Without a hint of a doubt, the trumpeter Miles Davis' Second Great Quintet which he led in the mid-'60s rekindled his fire for music resulting in exuberant and adventurous music. Davis was reenergized by his young band which vitality and enthusiasm has made a big difference. Not only did it stretch Miles' boundaries, as the band was taking chances and experimenting, but it also helped him get through a difficult period in his personal life (the deaths of his parents, health issues and setbacks).
At the time, it appeared that the band was living a double life. The studio recordings, starting from E.S.P.
(Columbia, 1964) showed the band in full flight as it created music that negotiated between the traditional and the experimental. While Miles had a distaste for free-jazz, obviously his band didn't, and Quintet's music clearly was informed by it. The resultant music was slippery, dynamic and it had an open-ended approach to harmony bolstered by elastic ways with rhythms. On the other hand, at concerts, the repertoire still consisted of old classics and standards. As best heard on the Live at the Plugged Nickel,
the group approached these standards with such experimental zeal and elasticity that the songs became more daring and unpredictable.
On Miles Smiles,
despite the band leader's period of personal setbacks and health, his band is playing music which is characterized by its exploratory and expansive nature. All things considered, this is a delicately great album, both unusual and tender in its art. Another indication of the band's stellar qualities as composers and performers are each band members' solo recordings from the period during Miles' hiatus, now considered to be classics, starting from Herbie Hancock's Maiden Voyage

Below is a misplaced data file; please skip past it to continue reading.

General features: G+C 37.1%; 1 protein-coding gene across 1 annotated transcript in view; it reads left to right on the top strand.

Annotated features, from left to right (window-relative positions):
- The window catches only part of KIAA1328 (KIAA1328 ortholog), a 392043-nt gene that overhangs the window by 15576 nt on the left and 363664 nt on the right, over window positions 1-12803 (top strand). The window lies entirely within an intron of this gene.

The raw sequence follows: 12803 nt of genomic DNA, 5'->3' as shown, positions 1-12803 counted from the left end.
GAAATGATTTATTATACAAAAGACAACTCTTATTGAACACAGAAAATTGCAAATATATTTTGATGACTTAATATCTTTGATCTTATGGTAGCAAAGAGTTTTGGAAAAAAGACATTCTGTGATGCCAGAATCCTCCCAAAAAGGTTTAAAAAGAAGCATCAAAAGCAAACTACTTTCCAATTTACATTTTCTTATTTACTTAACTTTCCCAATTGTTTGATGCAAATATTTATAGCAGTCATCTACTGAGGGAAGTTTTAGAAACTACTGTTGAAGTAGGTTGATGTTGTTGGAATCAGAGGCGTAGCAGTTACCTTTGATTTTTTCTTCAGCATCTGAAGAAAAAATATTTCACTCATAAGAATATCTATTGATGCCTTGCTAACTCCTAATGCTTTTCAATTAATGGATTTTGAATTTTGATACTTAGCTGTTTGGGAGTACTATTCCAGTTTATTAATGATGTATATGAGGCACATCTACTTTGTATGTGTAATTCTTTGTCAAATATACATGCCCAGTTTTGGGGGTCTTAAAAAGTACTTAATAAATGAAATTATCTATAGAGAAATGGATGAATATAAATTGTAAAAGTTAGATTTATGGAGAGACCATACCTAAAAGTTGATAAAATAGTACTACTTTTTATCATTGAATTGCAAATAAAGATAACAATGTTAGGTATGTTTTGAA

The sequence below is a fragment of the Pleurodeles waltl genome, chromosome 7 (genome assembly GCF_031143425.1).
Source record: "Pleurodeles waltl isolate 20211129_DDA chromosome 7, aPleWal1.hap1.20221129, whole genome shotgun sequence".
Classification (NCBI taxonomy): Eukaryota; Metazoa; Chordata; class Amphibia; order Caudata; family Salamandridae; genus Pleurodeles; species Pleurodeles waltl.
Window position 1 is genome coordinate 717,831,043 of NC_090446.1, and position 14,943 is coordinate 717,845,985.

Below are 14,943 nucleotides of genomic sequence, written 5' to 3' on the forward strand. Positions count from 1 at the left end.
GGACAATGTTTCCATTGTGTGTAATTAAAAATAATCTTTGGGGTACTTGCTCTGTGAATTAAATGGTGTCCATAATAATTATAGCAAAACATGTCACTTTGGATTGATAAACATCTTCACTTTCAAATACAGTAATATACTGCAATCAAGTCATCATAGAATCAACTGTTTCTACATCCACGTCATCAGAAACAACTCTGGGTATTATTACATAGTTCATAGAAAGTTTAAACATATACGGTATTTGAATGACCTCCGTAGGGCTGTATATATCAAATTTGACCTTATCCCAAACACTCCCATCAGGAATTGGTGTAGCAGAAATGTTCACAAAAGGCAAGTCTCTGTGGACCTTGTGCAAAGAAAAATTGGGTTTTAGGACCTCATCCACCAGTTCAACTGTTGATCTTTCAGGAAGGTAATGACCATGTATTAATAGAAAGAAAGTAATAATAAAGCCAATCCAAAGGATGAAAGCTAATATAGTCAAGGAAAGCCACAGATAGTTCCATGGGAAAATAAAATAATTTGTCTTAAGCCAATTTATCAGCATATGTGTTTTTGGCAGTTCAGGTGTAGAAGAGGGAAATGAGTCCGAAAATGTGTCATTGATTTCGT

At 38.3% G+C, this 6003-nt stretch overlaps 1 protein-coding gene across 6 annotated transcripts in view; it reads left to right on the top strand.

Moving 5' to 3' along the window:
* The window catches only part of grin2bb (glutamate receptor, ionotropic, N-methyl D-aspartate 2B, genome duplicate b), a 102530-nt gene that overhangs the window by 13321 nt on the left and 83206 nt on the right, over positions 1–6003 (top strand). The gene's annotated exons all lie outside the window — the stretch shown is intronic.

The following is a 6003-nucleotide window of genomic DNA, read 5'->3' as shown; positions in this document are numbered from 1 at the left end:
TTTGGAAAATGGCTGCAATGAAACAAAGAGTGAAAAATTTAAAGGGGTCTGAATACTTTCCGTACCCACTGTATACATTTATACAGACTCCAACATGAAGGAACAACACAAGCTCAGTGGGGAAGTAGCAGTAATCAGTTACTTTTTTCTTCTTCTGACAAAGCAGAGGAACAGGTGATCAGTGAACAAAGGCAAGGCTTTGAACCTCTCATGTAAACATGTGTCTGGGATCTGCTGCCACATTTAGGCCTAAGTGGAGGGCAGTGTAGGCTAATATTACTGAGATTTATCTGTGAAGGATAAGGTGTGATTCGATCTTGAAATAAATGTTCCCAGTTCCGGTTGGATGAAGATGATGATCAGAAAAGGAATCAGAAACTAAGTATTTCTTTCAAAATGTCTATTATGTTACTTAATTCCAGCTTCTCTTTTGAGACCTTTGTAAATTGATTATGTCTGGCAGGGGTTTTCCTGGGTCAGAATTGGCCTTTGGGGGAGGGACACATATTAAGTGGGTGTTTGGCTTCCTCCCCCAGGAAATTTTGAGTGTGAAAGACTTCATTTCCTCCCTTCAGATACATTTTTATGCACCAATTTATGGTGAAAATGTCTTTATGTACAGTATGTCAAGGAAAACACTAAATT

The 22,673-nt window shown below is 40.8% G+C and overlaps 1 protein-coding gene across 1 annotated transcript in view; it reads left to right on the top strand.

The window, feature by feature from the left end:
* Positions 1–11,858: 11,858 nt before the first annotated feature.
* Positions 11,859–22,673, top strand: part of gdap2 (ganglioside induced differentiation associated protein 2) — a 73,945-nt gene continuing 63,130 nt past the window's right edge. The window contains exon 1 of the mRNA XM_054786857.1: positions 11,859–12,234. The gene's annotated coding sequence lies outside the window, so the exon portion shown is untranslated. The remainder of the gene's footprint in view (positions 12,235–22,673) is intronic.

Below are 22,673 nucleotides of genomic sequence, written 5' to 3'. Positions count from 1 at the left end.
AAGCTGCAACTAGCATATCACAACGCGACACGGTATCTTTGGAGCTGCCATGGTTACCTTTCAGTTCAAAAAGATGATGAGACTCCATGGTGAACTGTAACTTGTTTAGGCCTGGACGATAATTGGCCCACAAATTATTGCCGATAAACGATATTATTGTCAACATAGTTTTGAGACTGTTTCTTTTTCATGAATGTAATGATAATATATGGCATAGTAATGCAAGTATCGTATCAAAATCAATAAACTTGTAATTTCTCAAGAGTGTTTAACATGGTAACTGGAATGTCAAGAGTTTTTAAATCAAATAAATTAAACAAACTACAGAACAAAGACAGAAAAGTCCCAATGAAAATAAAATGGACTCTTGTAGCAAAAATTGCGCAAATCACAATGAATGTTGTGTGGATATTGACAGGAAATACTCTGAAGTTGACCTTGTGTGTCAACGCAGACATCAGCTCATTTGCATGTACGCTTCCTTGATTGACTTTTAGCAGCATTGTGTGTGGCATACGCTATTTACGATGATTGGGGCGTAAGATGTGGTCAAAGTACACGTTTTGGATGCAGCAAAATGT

(Blue Note, 1965), Wayne Shorter's Speak no Evil
(Blue Note, 1965) and Tony Williams's Spring
(Blue Note, 1965).
While on E.S.P.
they were still getting to know each other, this time they have honed their skills to the point of a musical telepathy. The music on Miles Smiles
shows a group of brilliant musicians as they mesh their skills into a cohesive and tight unit and then interacting, stretching and challenging each other. So much of the album balances the tensions between the old and the new. As a result, these compositions are a prime example of how they took the out-there nature and experimentalism of free jazz and tightened it up with in twisting and propulsive structures. And somewhere in between these two opposite sides, the Quintet has carved its own place resulting in is some of the most exciting jazz ever played.
All of the compositions, starting from the opening "Orbits," through the classic Shorter composition "Footprints" and until the closing "Gingerbread Boy" are complex pieces with tricky meters, multiple sections, juggling with conventional and unconventional forms. The Quintet sounds like a juggernaut as it pushes for constant discoveries and refusing to settle in a rote behavior. Everything about it suggests that the levels of interacting and listening have risen to a higher plateau. As a result, throughout, the leader's horn feels energized and the collective takes Miles' distinctive tone to new realms.
How the band progressed onward after this record and how some of these tracks were incorporated into the Quintet's set list can best be heard on the Live in Europe: Bootleg Series Vol.1
(Legacy, 2011). Back then, this record won the record of the year in the 1967 Down Beat reader's Poll, while the Quintet also took the top spot as the best combo and Miles also was first on the chart as the best trumpeter. Obviously, Davis, Shorter, Williams, Carter and Hancock are no ordinary band and Miles Smiles
is not one of the usual post-bop releases. This vinyl reissue is both a reminder for fans and an obligatory introduction for novices. Miles Smiles
is the pinnacle of the acoustic jazz of any sort and one of the ultimate testaments to the true strength of the Second Great Quintet and its leader.